Bil’s rating (out of 5): B.5.
France, 2005. Gaumont, Rectangle Productions, Les Films du Dauphin, TF1 Films Production, Palais Productions Ltd., De L’Huile. Screenplay by Brigitte Buc, Valerie Lemercier. Cinematography by James Welland. Produced by Edouard Weil. Music by Bertrand Burgalat. Production Design by Jacques Bufnoir. Costume Design by Catherine Leterrier. Film Editing by Luc Barnier.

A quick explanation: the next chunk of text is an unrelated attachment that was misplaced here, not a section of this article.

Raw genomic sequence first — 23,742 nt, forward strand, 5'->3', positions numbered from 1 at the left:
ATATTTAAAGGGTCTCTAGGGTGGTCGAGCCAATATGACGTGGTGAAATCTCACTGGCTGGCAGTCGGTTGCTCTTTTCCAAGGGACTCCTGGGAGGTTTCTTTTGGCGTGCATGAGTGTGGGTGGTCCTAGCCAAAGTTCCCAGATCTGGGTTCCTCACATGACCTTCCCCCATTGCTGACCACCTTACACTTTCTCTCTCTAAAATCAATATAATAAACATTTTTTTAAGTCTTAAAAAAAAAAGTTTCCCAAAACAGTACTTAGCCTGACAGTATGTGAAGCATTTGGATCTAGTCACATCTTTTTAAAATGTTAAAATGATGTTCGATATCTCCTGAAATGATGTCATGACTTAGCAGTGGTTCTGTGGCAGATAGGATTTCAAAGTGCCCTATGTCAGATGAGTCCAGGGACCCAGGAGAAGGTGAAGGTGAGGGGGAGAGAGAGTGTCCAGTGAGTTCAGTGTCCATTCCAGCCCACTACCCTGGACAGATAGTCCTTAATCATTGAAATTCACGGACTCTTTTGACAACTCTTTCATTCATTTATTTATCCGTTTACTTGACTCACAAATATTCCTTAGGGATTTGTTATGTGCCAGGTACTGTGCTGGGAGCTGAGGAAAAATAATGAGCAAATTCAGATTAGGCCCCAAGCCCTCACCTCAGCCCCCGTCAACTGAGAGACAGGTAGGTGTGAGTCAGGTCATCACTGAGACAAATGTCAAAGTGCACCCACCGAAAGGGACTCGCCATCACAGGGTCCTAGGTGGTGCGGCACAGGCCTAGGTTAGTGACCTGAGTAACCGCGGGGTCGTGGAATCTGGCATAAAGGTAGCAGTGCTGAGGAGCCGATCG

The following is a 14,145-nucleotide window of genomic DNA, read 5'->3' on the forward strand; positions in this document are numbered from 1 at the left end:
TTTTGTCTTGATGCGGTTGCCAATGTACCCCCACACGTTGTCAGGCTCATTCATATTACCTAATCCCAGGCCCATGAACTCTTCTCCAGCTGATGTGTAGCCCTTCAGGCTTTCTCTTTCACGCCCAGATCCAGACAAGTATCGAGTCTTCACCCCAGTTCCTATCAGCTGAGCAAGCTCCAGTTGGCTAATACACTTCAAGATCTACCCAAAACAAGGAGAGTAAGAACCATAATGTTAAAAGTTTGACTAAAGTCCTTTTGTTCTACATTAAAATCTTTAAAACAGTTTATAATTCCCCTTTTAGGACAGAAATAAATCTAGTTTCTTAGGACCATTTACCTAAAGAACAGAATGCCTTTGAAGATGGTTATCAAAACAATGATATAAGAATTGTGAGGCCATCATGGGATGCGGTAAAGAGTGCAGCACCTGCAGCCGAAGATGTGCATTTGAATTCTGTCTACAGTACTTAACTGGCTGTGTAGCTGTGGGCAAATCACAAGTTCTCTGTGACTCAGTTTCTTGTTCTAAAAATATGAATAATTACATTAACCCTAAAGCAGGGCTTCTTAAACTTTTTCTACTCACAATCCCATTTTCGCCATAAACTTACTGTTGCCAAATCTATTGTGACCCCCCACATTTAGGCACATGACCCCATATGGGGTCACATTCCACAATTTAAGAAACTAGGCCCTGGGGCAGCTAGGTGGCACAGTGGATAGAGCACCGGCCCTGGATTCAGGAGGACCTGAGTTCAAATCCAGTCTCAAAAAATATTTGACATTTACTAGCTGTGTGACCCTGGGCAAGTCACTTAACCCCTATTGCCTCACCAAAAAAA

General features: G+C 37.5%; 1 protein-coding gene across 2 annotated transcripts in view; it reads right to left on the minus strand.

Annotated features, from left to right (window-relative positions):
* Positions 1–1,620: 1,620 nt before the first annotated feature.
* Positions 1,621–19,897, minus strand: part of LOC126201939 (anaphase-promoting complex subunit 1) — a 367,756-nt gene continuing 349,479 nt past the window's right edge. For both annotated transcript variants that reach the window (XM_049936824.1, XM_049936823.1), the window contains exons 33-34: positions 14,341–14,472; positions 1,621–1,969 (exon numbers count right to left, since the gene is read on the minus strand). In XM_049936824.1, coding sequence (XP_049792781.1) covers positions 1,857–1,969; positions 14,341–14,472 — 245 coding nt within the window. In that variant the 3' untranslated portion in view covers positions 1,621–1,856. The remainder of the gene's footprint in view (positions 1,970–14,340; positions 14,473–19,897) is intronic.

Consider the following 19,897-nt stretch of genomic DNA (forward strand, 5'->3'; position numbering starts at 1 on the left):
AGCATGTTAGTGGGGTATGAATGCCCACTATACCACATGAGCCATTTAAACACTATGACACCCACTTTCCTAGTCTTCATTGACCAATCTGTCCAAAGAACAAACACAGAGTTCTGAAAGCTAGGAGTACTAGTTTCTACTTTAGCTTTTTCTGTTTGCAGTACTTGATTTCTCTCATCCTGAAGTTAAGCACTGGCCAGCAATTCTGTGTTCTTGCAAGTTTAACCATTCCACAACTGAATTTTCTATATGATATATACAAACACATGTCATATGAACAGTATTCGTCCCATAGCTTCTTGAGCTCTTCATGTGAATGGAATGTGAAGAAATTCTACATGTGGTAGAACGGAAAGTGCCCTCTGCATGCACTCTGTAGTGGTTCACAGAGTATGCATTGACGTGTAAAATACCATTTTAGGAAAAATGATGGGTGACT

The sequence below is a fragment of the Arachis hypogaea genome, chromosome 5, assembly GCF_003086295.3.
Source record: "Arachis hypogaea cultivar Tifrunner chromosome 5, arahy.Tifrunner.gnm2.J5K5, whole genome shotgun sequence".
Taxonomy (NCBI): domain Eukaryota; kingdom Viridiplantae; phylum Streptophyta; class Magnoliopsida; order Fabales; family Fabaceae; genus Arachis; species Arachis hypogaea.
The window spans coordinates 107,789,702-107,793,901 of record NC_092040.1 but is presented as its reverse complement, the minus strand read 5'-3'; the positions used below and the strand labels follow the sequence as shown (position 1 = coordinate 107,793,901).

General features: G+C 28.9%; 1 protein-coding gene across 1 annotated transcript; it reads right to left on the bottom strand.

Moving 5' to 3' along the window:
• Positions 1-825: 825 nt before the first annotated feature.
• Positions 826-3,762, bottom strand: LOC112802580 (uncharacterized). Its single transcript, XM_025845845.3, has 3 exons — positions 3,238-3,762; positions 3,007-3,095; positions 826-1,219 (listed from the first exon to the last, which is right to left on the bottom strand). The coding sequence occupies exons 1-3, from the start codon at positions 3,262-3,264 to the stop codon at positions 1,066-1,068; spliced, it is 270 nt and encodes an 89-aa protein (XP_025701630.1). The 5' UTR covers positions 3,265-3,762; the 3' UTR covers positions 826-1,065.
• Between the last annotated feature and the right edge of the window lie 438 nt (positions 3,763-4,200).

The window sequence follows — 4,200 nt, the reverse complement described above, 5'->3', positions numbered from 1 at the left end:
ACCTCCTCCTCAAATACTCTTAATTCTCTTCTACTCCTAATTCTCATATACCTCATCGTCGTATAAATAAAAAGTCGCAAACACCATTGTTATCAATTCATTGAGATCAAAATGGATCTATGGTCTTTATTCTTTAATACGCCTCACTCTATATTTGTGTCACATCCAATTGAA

Disappointingly anodyne comedy directed, co-written by and starring the fabulous Valerie Lemercier. She plays the wife to the prince of France whose life of relative obscurity and normality is upended when her father-in-law dies, her brother-in-law is made ineligible to the throne because of his being unmarried, and her own husband (Lambert Wilson) is made the ruler of the nation. At first she is a public relations nightmare, embarrassing her family (including a perfectly glacial Catherine Deneuve as her mother-in-law) with her saggy fashion and awkward diplomatic manners. When she discovers that her husband has been having an affair with his best friend’s wife, it kicks her motivation into high gear and she suddenly becomes a French Diana, winning the populace over to her side and turning the crowds against the rest of her family. It sounds like a ripping good idea, and there are a few moments when it comes to fruition (her switching all her husband’s underwear for the same pieces in much smaller sizes is particularly funny), but the tone is sluggish throughout and a lot of sequences are far longer than they need to be. Then there’s the ending, which is a painful cop-out and makes very little sense; such a talented actress as Lemercier would be expected to have far more skill than she shows here.